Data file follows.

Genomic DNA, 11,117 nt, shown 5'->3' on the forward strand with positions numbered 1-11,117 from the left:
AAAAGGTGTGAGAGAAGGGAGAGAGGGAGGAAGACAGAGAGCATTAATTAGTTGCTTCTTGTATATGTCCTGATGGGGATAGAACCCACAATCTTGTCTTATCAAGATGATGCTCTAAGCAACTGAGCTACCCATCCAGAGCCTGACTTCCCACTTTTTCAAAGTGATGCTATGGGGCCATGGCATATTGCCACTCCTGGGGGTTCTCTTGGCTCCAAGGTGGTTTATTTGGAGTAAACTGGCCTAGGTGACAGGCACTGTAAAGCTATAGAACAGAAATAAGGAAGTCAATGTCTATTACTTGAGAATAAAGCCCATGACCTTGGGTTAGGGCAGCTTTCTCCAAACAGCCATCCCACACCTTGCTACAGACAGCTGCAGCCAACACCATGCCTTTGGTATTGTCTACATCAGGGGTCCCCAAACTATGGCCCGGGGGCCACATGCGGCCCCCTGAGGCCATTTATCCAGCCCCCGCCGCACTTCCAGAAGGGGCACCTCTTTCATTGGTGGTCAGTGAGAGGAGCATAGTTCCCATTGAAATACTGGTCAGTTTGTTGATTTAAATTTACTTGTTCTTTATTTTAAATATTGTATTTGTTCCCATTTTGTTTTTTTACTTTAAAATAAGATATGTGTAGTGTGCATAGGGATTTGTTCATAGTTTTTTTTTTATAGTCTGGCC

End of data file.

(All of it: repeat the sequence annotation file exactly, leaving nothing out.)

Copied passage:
Genomic DNA, 11,117 nt, shown 5'->3' on the forward strand with positions numbered 1-11,117 from the left:
AAAAGGTGTGAGAGAAGGGAGAGAGGGAGGAAGACAGAGAGCATTAATTAGTTGCTTCTTGTATATGTCCTGATGGGGATAGAACCCACAATCTTGTCTTATCAAGATGATGCTCTAAGCAACTGAGCTACCCATCCAGAGCCTGACTTCCCACTTTTTCAAAGTGATGCTATGGGGCCATGGCATATTGCCACTCCTGGGGGTTCTCTTGGCTCCAAGGTGGTTTATTTGGAGTAAACTGGCCTAGGTGACAGGCACTGTAAAGCTATAGAACAGAAATAAGGAAGTCAATGTCTATTACTTGAGAATAAAGCCCATGACCTTGGGTTAGGGCAGCTTTCTCCAAACAGCCATCCCACACCTTGCTACAGACAGCTGCAGCCAACACCATGCCTTTGGTATTGTCTACATCAGGGGTCCCCAAACTATGGCCCGGGGGCCACATGCGGCCCCCTGAGGCCATTTATCCAGCCCCCGCCGCACTTCCAGAAGGGGCACCTCTTTCATTGGTGGTCAGTGAGAGGAGCATAGTTCCCATTGAAATACTGGTCAGTTTGTTGATTTAAATTTACTTGTTCTTTATTTTAAATATTGTATTTGTTCCCATTTTGTTTTTTTACTTTAAAATAAGATATGTGTAGTGTGCATAGGGATTTGTTCATAGTTTTTTTTTTATAGTCTGGCC